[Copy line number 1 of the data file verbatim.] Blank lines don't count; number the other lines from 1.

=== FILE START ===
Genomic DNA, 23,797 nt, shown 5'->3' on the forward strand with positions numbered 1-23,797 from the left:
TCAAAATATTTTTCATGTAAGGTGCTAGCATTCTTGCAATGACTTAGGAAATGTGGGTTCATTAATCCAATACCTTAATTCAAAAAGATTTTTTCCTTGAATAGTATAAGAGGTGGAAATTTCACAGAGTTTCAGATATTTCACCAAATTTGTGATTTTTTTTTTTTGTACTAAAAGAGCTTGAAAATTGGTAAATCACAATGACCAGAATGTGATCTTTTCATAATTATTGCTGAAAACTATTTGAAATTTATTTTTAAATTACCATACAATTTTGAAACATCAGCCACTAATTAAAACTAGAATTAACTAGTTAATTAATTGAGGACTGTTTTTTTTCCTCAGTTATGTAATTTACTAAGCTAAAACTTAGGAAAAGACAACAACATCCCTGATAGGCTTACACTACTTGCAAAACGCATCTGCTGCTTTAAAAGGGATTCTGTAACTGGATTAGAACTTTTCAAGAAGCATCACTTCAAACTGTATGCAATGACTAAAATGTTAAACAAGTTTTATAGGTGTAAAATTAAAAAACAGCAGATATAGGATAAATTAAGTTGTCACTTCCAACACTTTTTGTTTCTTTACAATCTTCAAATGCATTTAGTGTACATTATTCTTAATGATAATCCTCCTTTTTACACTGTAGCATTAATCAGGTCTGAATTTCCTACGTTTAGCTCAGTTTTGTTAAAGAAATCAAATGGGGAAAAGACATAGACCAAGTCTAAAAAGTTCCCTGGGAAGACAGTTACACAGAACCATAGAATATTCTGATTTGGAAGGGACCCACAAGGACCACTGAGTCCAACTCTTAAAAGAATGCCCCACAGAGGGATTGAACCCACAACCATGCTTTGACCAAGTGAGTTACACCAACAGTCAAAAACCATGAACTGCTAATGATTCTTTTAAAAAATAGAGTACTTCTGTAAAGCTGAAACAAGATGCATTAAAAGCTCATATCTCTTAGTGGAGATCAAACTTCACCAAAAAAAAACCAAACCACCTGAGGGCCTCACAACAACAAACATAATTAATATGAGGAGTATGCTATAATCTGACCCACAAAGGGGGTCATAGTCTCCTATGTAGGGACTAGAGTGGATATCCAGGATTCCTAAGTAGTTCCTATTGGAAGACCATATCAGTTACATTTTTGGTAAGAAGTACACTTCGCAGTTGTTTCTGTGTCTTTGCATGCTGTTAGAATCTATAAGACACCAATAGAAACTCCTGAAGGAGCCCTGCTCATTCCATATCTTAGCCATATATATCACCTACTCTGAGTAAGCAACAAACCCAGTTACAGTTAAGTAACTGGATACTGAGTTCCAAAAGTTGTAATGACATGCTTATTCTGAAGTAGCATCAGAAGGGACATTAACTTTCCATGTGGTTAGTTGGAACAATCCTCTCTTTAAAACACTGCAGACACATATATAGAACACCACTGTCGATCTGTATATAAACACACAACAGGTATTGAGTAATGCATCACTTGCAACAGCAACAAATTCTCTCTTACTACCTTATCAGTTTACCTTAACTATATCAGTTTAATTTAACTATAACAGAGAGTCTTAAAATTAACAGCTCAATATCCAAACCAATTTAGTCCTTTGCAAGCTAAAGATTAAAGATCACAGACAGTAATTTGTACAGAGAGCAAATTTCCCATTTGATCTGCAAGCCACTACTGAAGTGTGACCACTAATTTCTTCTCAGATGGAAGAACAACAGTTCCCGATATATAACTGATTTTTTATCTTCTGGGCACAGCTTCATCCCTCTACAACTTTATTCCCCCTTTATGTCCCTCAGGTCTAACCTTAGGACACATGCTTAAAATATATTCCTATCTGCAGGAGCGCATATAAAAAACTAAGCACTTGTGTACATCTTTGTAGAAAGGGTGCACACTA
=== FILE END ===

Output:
Genomic DNA, 23,797 nt, shown 5'->3' on the forward strand with positions numbered 1-23,797 from the left: